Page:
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New style of insulated wall?

Posts: 107
Location: Merrickville, Ontario
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I have the bare bones of an idea for an insulated wall system that I'd like to propose here. Feedback is most welcome. I'm not at the point where I'm likely to be trying this anytime soon, but if I'm lucky, others may like the idea enough to try it out in the mean time.

The seed of this idea is in the style of insulated cord-wood masonry wall depicted in this video.

Here the cord-wood pieces are cut long enough to allow mortaring at both ends of the wood, while leaving a gap in the middle to take some sort of insulation. You can think of this sort of wall as a double wall system: two simple cord-wood walls with an insulated gap between them, where every piece of cord-wood is also a tie between the inner and outer walls. I like this design a lot, but it requires a lot of wood.  There's also a lot of thermal bridging in the wall. A variation on this design has only a portion of the cord-wood going straight through from outer to inner wall to tie them together, thus reducing the thermal bridging, and to some extent, the quantity of wood required.

At some point, it occurred to me that the construction on either side of the insulated gap does not have to be the same.  In fact, though one side must be load-bearing, the other can be much lighter-duty. It really just has to be strong enough to support itself, keep the insulation in place and cope with whatever activities are going on inside the structure. It also occurred to me that a lighter inner wall would not require as much support, so the ties could be smaller, further reducing the thermal bridging.

So here's the essential idea. You build an outer load-bearing wall using some well established method such as cord-wood, cob or earth bag construction, but embedding suitable ties, e.g. cleft hazel as used in hurdle-making, at regular intervals -- say every 2-3 feet. The ties point inward, and at the distance where the inner wall is to be built, they are bent/twisted up or down at a 90 degree angle. The inner wall uses wattle and daub construction and the vertical ends of the hazel sticks coming from the outer wall are woven into the wattle as it is being built. Once the daub has been applied, insulation is stuffed or poured into the space between the walls. The inner wall could be finished with a natural plaster as you might a cob or straw bale wall.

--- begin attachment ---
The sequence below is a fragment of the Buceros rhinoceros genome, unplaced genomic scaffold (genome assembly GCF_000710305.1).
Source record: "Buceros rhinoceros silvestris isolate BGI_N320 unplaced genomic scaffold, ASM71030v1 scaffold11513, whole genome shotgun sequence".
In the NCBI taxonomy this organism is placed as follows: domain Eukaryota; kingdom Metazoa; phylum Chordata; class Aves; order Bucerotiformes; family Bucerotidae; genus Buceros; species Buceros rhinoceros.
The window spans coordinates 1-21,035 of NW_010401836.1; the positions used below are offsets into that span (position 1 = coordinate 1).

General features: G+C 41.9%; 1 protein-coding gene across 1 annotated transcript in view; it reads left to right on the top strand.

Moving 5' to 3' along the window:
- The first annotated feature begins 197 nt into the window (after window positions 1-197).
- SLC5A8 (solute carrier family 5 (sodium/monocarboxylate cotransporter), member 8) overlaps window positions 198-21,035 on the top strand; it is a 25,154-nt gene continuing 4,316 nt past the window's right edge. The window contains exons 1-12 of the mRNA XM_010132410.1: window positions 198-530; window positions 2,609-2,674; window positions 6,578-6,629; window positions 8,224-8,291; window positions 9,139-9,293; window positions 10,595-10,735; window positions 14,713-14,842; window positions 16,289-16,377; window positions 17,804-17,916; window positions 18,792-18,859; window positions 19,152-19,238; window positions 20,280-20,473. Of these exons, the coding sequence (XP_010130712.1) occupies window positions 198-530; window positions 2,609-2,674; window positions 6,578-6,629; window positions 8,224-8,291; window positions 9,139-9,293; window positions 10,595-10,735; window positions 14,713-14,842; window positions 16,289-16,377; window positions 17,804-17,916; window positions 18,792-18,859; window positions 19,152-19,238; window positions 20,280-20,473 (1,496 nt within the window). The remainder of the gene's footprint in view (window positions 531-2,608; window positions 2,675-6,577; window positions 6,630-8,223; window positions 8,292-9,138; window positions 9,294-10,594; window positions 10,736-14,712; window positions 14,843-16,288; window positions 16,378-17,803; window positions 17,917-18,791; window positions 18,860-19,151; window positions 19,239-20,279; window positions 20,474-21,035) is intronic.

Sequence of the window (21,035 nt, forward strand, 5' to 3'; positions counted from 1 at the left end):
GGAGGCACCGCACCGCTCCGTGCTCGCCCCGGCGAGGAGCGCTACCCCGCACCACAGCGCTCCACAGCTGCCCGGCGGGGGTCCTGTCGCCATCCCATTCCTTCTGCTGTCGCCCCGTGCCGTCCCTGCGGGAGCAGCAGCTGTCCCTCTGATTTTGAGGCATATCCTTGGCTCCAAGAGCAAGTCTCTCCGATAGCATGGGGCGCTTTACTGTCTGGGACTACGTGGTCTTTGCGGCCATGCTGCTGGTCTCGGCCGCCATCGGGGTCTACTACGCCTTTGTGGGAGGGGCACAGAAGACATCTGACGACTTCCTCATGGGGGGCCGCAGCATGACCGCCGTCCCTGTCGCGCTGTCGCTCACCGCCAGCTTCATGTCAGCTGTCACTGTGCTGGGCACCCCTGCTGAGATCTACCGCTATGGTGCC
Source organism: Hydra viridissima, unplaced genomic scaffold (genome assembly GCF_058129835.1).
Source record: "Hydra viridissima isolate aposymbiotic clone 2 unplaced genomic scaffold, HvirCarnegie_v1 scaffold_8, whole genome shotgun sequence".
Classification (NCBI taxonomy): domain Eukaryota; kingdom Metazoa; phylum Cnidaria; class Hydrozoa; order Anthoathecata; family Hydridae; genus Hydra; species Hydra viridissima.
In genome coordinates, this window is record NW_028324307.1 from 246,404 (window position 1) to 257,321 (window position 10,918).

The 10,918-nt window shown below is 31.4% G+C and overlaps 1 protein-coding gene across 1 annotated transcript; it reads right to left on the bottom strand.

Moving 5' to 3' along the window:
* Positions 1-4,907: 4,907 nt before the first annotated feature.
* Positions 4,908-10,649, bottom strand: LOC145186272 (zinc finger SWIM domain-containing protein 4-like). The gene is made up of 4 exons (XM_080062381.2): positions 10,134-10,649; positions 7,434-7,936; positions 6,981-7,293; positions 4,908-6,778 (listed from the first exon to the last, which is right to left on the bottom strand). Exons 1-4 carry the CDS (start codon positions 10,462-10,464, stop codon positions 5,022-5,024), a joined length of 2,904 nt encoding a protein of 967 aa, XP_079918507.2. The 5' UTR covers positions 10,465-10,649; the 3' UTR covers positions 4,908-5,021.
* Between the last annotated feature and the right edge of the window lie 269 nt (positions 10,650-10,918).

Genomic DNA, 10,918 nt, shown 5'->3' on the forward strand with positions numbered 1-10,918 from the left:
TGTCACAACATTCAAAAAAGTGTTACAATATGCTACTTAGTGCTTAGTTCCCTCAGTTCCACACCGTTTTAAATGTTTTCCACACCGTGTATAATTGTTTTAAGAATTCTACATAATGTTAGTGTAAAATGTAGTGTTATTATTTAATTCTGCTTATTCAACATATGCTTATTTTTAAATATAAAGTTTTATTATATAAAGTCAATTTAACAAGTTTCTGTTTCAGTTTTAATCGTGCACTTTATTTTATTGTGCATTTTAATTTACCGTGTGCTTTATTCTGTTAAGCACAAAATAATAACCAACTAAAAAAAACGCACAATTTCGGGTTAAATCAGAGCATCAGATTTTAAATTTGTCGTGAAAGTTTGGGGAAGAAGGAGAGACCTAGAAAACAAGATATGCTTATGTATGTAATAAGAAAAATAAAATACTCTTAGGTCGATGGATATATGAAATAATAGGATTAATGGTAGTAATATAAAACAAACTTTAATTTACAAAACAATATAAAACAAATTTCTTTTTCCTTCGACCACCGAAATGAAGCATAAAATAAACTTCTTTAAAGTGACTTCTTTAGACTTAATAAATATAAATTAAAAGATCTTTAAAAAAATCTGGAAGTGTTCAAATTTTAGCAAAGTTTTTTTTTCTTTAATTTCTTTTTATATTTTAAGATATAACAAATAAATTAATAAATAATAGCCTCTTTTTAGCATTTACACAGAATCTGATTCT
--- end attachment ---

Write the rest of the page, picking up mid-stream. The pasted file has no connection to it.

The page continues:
It's a simple idea, and I'm surprised at not being able to find it out there anywhere. Does anybody see any problems making this work? There are refinements needed to address things like plumbing and wiring, hanging kitchen cupboards and accommodating doors and windows. More thinking is needed about how to anchor the hazel ties into the various types of load bearing walls one might use. And the points where this wall meets interior walls, the roof and the foundation probably deserve a close look too.

Does anybody see themselves trying this out? If so, I'd like to hear about your attempts.
Posts: 125
Location: Taylorsville Kentucky
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Wow, no replies huh?

Well, I am thinking about experimenting with this idea. I had nearly the same idea while coming up with a method of using earth to finish my pole barn interior walls. I stumbled upon this youtube video. I think I will experiment with this on one section of wall to see how it performs. Basically, my load bearing structure is the posts and stringers. Exterior steel panels give the building a monolithic envelope of rigidity. I can simply take some 1" x 2" slats and nail them across the posts. And build the walls up like this guy did. I will put a moisture barrier at the base, and weep holes to allow moisture to escape. Also I will line the air gap between the earth wall and the steel with straw for insulation.

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